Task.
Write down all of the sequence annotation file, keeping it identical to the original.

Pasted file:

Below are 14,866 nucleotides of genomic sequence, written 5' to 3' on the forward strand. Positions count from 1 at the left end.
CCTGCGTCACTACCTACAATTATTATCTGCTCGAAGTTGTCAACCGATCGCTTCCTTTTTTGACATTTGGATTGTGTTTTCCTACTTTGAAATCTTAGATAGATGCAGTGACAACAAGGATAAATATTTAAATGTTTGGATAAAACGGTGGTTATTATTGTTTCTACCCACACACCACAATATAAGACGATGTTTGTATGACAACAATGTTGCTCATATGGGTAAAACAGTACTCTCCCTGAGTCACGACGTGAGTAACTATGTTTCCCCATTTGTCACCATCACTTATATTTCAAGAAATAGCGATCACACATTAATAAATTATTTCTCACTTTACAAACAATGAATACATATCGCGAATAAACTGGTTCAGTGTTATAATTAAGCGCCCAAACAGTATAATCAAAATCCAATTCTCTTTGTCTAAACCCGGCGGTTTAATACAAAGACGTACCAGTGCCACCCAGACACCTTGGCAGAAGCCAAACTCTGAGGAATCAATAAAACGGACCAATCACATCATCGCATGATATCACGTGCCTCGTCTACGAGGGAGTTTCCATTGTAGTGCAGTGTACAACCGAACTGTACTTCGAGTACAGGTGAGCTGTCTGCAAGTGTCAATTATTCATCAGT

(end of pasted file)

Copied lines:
Below are 14,866 nucleotides of genomic sequence, written 5' to 3' on the forward strand. Positions count from 1 at the left end.
CCTGCGTCACTACCTACAATTATTATCTGCTCGAAGTTGTCAACCGATCGCTTCCTTTTTTGACATTTGGATTGTGTTTTCCTACTTTGAAATCTTAGATAGATGCAGTGACAACAAGGATAAATATTTAAATGTTTGGATAAAACGGTGGTTATTATTGTTTCTACCCACACACCACAATATAAGACGATGTTTGTATGACAACAATGTTGCTCATATGGGTAAAACAGTACTCTCCCTGAGTCACGACGTGAGTAACTATGTTTCCCCATTTGTCACCATCACTTATATTTCAAGAAATAGCGATCACACATTAATAAATTATTTCTCACTTTACAAACAATGAATACATATCGCGAATAAACTGGTTCAGTGTTATAATTAAGCGCCCAAACAGTATAATCAAAATCCAATTCTCTTTGTCTAAACCCGGCGGTTTAATACAAAGACGTACCAGTGCCACCCAGACACCTTGGCAGAAGCCAAACTCTGAGGAATCAATAAAACGGACCAATCACATCATCGCATGATATCACGTGCCTCGTCTACGAGGGAGTTTCCATTGTAGTGCAGTGTACAACCGAACTGTACTTCGAGTACAGGTGAGCTGTCTGCAAGTGTCAATTATTCATCAGT